except to advance God's kingdom.)
- What difference does it make that we are ransomed by
Jesus' sacrifice of Himself, rather than by the
payment of money? (It makes the way we live
personal. Jesus paid the price for our sins with His
life. It does not get more personal than that. We
need to take the goal of holiness and make it
- Read 1 Peter 1:20-21. What argument do you see for grace?
(We "believe in God" through "Him" - through what Jesus
has done for us at the cross and in His resurrection.)
- Read 1 Peter 1:22. This clearly shows that what I've been
teaching is wrong, right? It says that we "have purified
yourselves by obeying the truth." What could be more
clear than that?
- Look at the rest of this verse. Are you able to grit
your teeth and love someone who you do not find
lovable? How about "deep love" from the heart? (We
all know that deep love for "the brothers" comes
only from a heart changed by God. A heart that
realizes that God died a horrible death for us, is a
heart that responds with gratitude and love.
Brotherly love is a reaction to God. Thus God, not
human will, is its source. However, it is true that
a "habit" of obedience (as opposed to a "habit" of
disobedience) helps on the path towards holiness.)
- Comparative Holiness
- Much of the book of Job consists of Job declaring his
innocence while his friends are insisting that he is
being punished for his sins. The drama comes to a point
where Job declares that he wants to get God in a room and
make God answer some of Job's questions about fairness
and justice. In Job chapters 40 & 41 God appears to Job
and tells Job that they will have a "trial," but that it
is Job who will be answering the questions. Let's read
Job 42:1-3. What is Job's initial response to God? (I
spoke out of ignorance. I did not begin to understand the
power and glory of God.)
- Read Job 42:4-6. What reaction does the glory and
holiness of God cause in Job? (Humble repentance. An
understanding that we are not in a position to question
the justice and nature of God.)
- How does that fit into our discussion earlier about
what it means to be holy? (Being holy is to be "set
apart." God is "set apart" from us. We cannot ever
hope to achieve the holiness of God. We accept the
holiness gift He gives us and determine to walk the
path leading to holiness. Walking that path does
not depend on whether we understand all of the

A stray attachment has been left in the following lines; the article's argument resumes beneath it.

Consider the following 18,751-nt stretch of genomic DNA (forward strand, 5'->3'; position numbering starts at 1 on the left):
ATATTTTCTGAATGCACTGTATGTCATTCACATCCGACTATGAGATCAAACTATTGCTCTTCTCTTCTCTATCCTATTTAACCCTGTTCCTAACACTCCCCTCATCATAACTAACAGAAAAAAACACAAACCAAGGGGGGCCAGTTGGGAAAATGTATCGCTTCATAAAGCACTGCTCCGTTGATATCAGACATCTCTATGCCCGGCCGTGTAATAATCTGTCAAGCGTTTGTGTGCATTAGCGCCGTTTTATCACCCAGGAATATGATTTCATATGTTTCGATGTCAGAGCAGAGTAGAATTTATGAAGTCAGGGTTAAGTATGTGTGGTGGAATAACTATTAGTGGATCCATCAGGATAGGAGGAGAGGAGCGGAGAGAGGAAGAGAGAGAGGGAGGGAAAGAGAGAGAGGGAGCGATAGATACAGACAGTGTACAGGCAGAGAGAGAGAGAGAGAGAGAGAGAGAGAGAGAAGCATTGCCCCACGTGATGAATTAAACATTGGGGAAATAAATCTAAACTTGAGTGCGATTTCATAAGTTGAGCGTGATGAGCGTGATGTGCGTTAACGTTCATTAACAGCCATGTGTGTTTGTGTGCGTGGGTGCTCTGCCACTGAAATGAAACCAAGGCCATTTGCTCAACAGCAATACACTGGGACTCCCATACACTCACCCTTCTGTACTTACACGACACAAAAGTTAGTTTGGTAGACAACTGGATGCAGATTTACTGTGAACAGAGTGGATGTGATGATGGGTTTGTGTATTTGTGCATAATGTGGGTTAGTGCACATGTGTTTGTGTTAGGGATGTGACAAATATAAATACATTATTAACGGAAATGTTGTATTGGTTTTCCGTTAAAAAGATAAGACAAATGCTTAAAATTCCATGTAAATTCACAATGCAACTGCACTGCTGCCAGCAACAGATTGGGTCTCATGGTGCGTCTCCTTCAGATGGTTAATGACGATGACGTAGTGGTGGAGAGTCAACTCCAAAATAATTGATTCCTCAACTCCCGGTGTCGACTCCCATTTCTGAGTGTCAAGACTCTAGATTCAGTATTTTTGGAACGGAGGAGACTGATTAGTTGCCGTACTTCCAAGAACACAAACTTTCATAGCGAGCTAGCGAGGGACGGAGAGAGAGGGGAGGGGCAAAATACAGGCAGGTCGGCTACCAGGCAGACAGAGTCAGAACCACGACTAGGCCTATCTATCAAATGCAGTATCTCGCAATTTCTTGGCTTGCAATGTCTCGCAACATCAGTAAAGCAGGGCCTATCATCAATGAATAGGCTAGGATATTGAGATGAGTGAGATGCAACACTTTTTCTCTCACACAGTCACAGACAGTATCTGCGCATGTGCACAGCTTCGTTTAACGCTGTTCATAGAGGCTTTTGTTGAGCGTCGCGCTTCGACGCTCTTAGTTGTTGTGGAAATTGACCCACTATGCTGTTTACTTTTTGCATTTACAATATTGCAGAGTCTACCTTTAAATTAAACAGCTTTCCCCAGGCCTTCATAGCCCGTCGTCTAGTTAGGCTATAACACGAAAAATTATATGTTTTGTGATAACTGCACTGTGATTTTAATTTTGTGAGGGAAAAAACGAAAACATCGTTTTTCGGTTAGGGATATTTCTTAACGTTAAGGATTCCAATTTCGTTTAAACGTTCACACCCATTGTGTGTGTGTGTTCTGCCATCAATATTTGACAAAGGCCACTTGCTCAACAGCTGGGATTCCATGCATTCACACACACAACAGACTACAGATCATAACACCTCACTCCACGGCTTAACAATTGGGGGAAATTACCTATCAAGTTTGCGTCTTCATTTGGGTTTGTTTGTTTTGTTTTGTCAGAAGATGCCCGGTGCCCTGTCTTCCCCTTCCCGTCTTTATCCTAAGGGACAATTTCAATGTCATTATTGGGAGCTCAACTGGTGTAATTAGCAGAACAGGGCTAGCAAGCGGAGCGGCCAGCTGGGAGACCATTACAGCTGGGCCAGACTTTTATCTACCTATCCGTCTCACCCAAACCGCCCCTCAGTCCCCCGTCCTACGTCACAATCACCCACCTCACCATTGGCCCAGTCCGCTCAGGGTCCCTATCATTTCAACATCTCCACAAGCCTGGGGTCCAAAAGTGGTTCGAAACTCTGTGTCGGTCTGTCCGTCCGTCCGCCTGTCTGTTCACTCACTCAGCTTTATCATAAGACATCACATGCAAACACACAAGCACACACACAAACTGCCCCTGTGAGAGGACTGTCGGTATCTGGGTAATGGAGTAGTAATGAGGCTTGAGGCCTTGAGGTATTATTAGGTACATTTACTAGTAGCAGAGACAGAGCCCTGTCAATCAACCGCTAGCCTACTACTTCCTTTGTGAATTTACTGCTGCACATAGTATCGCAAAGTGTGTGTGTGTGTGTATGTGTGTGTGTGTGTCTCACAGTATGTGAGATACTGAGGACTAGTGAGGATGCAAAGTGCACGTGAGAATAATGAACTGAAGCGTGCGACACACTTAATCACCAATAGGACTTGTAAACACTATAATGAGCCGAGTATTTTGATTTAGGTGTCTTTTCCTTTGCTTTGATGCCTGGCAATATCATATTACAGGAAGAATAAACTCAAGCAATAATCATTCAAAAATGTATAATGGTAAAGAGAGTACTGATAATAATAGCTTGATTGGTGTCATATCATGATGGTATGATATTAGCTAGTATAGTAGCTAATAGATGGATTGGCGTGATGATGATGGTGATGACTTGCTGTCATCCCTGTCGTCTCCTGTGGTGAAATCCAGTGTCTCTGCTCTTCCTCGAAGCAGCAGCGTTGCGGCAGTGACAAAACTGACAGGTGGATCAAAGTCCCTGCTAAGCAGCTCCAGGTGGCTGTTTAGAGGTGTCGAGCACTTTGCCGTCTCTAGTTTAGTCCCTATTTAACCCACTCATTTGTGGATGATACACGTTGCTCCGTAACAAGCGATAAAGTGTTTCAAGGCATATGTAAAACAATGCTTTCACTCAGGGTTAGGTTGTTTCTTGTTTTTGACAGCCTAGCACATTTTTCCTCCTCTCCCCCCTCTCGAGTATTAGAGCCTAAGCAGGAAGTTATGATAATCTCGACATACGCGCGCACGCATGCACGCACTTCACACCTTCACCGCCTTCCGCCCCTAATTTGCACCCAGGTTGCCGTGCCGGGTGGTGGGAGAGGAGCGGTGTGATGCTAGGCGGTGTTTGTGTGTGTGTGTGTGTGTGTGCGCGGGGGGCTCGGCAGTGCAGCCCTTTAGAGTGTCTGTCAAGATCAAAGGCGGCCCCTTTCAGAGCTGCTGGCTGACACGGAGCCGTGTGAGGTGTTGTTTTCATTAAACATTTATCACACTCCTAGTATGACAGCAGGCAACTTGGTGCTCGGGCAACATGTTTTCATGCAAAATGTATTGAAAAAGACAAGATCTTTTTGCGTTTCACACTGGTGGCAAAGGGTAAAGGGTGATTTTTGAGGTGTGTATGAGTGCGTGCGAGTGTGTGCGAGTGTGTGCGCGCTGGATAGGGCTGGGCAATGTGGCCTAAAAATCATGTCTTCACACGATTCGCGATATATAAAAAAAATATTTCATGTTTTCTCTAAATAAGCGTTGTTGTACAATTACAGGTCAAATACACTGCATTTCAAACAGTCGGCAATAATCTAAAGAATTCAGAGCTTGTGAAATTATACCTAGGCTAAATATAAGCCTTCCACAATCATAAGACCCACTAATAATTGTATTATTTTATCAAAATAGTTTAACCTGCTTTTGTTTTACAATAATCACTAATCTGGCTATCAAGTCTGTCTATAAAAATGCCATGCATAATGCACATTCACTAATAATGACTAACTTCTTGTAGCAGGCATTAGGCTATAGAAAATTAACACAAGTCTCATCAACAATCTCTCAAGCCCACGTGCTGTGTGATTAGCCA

problems of life. What we understand is that our
God is great, loving and holy.)
- Read Luke 5:1-5. Put yourself in Simon Peter's place.
What are your thoughts about Jesus' command? (They had
cleaned up for the day. Jesus is asking them to dirty up
their equipment so they will have to do it all over
again. They catch fish at night, and they have worked
hard all night. Jesus is asking them to work overtime.
They are the experts in fishing, Jesus is a preacher.
They have superior knowledge about this subject.)
- Read Luke 5:6-8. Why does this show that Peter is a
sinful person? He obeyed Jesus? (Peter realizes that he
is not the smart guy who is simply indulging Jesus. He
realizes that He is in the presence of the power of the
universe. The holy has met the obedient unholy, and
holiness requires a separation!)
- Read Luke 5:10 (last part). Why should Peter not be
afraid? (Because Jesus is on His mission to reconcile a
Holy God with sinful humans. Our journey towards holiness
is to "catch men," to advance the Kingdom of God.)
- Friend, will you make holiness your goal today? Will your
goals, aims, desires and actions, be directed towards
advancing God's Kingdom? Will you make that choice right
- Next week: God the Lawgiver
* Copr. 2012, Bruce N. Cameron, J.D. All scripture references are to the New International Version (NIV), copr. 1973, 1978, 1984 International Bible Society, unless otherwise noted. Quotations from the NIV are used by permission of Zondervan Bible Publishers. Suggested answers are found within parentheses. The lesson assumes the teacher uses a blackboard or some other visual aid.